Active and Semi-Active Control of Electrorheological Fluid Devices

  • Andreas Kugi
  • Klaus Holzmann
  • Wolfgang Kemmetmüller
Part of the Solid Mechanics and its Applications book series (SMIA, volume 130)


This paper is devoted to two different applications of electrorheological (ER) fluid devices. The first application deals with the modeling and nonlinear control of an active actuator consisting of a double-rod cylinder and four ER valves arranged in a full bridge configuration. Secondly, a semi-active shock absorber system is designed by utilizing the special properties of ER valves. The latter application is also intended to demonstrate the benefits of a mechatronic design approach, where the control strategy and the system components are designed simultaneously. Measurement results prove the feasibility of the proposed ER devices.

Key words

electrorheological fluids ER actuator ER shock absorber active and semi-active control nonlinear control 


Unable to display preview. Download preview PDF.

Unable to display preview. Download preview PDF.


  1. Butz, T. and von Stryk, O. (2002). Modelling and Simulation of Electro-and Magnetorheological Fluid Dampers, Z. Angew. Math. Mech., Vol. 82, No. 1, 3–20.CrossRefGoogle Scholar
  2. Eckart, W. (2000). Phenomenological Modeling of Electrorheological Fluids with an Extended Casson-Model, J. of Cont. Mechanics and Thermodynamics, Vol. 12, 341–362.zbMATHMathSciNetGoogle Scholar
  3. Fees, G. (2001). Statische und dynamische Eigenschaften eines hochdynamischen ER-Servoantriebes, Ölhydraulik und Pneumatik, Vol. 45, 45–48.Google Scholar
  4. FLUDICON (2001). Rheact, Technical Product Description 1, 1–13.Google Scholar
  5. Franc, J.P. et al. (1995). La Cavitation Mécanismes Physiques et Aspects Industriels, Presses Universitaires de Grenoble.Google Scholar
  6. Gavin, H.P. (2001). Poiseuille flow of ER and MR Materials, J. of Rheology, Vol. 45, No. 4, 983–994.Google Scholar
  7. Hoppe, R.H.W., Mazurkevitch, G., von Stryk, O. and Rettig, U. (2000). Modeling, simulation, and control of electrorheological automobile devices, in Proc. Conf. Int. Symp. SFB 438, Munich, Germany, June 30–July 2, 1999, pp. 251–276.Google Scholar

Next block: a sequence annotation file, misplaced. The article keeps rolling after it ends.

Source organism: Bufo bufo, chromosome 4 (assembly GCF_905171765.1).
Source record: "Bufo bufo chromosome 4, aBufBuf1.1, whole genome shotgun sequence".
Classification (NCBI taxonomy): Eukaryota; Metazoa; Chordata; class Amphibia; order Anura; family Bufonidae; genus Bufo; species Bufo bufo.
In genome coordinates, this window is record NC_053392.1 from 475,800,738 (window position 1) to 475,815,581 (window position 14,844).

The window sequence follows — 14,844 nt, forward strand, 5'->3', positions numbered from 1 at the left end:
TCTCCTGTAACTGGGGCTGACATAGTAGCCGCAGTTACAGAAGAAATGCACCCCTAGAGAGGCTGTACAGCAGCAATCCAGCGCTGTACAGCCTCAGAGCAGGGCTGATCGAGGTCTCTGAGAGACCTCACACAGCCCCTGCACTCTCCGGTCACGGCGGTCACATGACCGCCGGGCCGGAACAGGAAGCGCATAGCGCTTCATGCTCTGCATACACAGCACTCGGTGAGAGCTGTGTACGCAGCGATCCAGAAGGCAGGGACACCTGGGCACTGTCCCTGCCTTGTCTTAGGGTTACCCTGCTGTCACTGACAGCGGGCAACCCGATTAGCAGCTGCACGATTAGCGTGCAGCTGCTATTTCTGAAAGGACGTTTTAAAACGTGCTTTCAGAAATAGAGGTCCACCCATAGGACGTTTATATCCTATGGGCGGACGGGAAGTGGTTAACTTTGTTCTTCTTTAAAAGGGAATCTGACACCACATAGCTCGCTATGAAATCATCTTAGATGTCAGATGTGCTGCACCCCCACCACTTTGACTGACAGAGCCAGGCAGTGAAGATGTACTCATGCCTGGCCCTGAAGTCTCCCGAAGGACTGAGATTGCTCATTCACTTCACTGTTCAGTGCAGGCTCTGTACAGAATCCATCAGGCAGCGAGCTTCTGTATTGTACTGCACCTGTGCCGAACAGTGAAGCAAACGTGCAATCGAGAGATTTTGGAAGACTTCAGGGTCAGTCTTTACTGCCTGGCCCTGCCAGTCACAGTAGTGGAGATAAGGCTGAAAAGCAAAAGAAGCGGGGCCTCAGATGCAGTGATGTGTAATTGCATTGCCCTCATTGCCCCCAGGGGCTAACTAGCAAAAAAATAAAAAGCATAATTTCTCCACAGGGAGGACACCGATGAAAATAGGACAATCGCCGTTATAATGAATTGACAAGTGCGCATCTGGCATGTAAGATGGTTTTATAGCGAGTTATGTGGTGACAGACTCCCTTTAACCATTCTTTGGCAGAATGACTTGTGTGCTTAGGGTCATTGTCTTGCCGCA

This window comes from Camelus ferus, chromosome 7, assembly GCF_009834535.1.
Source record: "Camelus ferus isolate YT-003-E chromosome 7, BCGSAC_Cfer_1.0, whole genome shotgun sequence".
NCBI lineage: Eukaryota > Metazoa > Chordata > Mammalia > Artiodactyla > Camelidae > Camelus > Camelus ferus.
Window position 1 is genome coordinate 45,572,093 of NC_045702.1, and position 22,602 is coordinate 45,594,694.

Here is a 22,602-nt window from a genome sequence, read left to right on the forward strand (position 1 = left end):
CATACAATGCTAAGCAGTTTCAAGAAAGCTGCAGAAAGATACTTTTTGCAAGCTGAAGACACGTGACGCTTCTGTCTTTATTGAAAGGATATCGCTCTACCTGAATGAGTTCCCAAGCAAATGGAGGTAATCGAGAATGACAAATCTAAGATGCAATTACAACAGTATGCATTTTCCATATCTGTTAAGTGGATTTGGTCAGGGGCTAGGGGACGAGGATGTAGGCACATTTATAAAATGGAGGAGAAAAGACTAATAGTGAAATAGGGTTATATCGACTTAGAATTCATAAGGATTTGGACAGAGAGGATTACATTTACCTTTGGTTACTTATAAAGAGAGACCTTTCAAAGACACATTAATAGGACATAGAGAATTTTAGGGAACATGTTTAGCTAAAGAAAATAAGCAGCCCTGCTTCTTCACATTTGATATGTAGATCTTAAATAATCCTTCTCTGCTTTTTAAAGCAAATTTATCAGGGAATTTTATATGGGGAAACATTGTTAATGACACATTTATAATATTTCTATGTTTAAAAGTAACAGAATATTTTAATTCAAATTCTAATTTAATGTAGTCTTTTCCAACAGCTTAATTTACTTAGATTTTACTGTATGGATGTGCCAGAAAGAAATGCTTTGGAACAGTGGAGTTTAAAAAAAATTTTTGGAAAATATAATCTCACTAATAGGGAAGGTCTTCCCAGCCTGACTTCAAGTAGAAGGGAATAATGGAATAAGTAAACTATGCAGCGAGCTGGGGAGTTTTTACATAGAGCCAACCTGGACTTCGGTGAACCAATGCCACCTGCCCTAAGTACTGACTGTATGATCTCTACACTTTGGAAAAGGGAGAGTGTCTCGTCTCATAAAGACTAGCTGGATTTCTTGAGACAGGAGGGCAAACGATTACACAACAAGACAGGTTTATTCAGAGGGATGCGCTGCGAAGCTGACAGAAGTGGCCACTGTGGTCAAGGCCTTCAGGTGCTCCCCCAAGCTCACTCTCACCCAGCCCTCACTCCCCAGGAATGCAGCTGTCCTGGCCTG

8. Kemmetmüller, W. and Kugi, A. (2004a). Nonlinear Control in Electrorheological Fluid Devices, in Proc. of the 3rd European Conference on Structural Control, Vienna, Austria, July 12–15, 2004, Vol. 1, pp. M9-9–M9-12.Google Scholar
  9. Kemmetmüller, W. and Kugi, A. (2004b). Modeling and Control of an Electrorheological Actuator, Preprints of the 3rd IFAC Symposium on Mechatronic Systems, Sydney, Australia, September 6–8, 2004, pp. 271–276.Google Scholar
  10. Merritt, E.M. (1967). Hydraulic Control Systems, John Wiley, New York.Google Scholar
  11. Parthasarathy, M. and Klingenberg, D.J. (1996). Electrorheology: mechanisms and models, Material Science and Engineering, R17, 57–103.Google Scholar
  12. Rajagopal, K.R. and Wineman, A.S. (1992). Flow of Electrorheological Materials, Acta Mechanica, Vol. 91, 57–75.CrossRefMathSciNetGoogle Scholar
  13. Růžička, M. (2000). Electrorheological Fluids: Modeling and Mathematical Theory, Springer, Berlin.Google Scholar
  14. Whittle, M., Atkin, R.J. and Bullough, W.A. (1996). Dynamics of an electrorheological valve, Int. J. of Modern Physics B, Vol. 10, 2933–2950.Google Scholar

Copyright information

© Springer 2005

Authors and Affiliations

  • Andreas Kugi
    • 1
  • Klaus Holzmann
    • 1
  • Wolfgang Kemmetmüller
    • 1
  1. 1.Chair of System Theory and Automatic ControlSaarland UniversitySaarbrückenGermany

Personalised recommendations